Achieving gender equality in science, engineering and medicine

Posted: March 9, 2015 at 10:41 am

(March 5, 2015) - Gender equality has not yet been achieved in science, medicine, and engineering, but The New York Stem Cell Foundation (NYSCF), through its Initiative on Women in Science and Engineering, is committed to making sure progress is made. NYSCF convened the Inaugural Meeting of its Initiative on Women in Science and Engineering (IWISE) Working Group in February 2014, where the group put forward seven actionable strategies for advancing women in science, medicine, and engineering, and reconvened in February 2015 to further develop the strategies.

NYSCF began this initiative after an analysis of its own programs. "We found that the ratio of men and women in our own programs was OK but it could certainly be improved," said Susan L. Solomon, CEO and Co-Founder, of NYSCF. "We wanted to take action and actually make tangible progress, so we brought together many of the leading men and women who have already committed time, energy, and resources towards this problem."

Today, the recommendations were published in Cell Stem Cell. They were divided into three categories: direct financial support strategies, psychological and cultural strategies, and major collaborative and international initiatives. The group chose to highlight the most high-impact and implementable strategies from a larger list developed during the meeting. They also sought to promote promising, long-term initiatives that will require significant collaboration among multiple stakeholders with the aim of connecting potential partners.

"Advancing women in science and medicine is of critical importance to the academic and research enterprise in our country," said Dr. Marc Tessier-Lavigne, President of Rockefeller University. "This paper is important as it not only brings attention to this key issue but also outlines creative strategies that can help break down barriers to gender equality in science."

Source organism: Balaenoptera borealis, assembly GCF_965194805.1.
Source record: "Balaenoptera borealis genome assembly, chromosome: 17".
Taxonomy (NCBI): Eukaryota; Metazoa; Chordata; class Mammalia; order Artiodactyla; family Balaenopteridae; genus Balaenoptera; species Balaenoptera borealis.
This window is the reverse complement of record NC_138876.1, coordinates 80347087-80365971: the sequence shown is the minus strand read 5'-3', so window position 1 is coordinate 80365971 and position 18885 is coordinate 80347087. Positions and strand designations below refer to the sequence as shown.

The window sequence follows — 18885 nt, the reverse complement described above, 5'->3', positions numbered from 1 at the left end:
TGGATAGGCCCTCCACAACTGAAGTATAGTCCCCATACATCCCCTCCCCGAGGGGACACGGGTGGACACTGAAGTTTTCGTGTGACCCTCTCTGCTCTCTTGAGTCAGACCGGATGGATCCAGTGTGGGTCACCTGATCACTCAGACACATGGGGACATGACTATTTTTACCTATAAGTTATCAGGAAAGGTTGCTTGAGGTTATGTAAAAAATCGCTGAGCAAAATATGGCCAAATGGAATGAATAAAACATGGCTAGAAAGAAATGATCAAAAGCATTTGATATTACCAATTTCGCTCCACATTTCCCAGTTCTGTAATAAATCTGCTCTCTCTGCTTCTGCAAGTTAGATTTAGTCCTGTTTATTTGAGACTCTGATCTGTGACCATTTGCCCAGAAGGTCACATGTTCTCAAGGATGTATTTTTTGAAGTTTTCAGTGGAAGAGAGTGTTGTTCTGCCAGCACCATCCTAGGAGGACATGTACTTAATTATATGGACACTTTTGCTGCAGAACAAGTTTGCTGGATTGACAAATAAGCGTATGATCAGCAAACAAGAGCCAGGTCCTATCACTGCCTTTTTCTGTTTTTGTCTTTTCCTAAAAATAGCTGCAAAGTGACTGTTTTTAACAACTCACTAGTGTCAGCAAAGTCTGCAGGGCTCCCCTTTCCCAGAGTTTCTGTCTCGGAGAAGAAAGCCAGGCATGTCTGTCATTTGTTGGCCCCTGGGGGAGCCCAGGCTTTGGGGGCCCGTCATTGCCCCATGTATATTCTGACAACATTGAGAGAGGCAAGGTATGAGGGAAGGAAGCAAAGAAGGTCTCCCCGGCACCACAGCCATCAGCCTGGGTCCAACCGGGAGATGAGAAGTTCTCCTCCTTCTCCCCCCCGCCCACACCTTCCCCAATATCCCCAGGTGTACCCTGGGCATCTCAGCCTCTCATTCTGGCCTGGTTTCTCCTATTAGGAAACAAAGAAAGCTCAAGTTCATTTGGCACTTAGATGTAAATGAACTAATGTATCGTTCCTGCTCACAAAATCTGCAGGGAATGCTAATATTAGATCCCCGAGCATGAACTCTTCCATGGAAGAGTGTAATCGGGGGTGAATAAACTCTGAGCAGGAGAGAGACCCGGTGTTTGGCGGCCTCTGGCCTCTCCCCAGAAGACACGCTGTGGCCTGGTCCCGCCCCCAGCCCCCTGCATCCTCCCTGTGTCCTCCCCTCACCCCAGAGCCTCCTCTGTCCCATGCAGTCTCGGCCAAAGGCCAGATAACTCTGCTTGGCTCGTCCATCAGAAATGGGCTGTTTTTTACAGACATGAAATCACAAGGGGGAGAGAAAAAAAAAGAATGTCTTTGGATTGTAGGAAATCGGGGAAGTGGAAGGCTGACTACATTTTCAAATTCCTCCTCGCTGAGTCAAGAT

Changing financing structures, embedded cultural norms, and tying funding to gender balance to enact real change are the pillars underlying the seven strategies recommended by the Working Group.

"The brain power provided by women in science is essential to sustaining a thriving US society and economy. It is time to move beyond just lamenting its loss and embrace the actions called for in this timely report," Dr. Claire Pomeroy, President, the Lasker Foundation and a member of the IWISE Working Group.

The seven strategies include:

1) Implement flexible family care spending 2) Provide "extra hands" awards 3) Recruit gender-balanced external review committees and speaker selection committees 4) Incorporate implicit bias statements 5) Focus on education as a tool 6) Create an institutional report card for gender equality 7) Partner to expand upon existing searchable databases of women in science, medicine, and engineering

The IWISE Working Group reconvened in February 2015 to continue to work on the Institutional Report Card for Gender Equality. The paper published today includes the proposed Phase 1 Institutional Report Card, and the group plans to release the Phase 2 report card once finalized.


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Achieving gender equality in science, engineering and medicine

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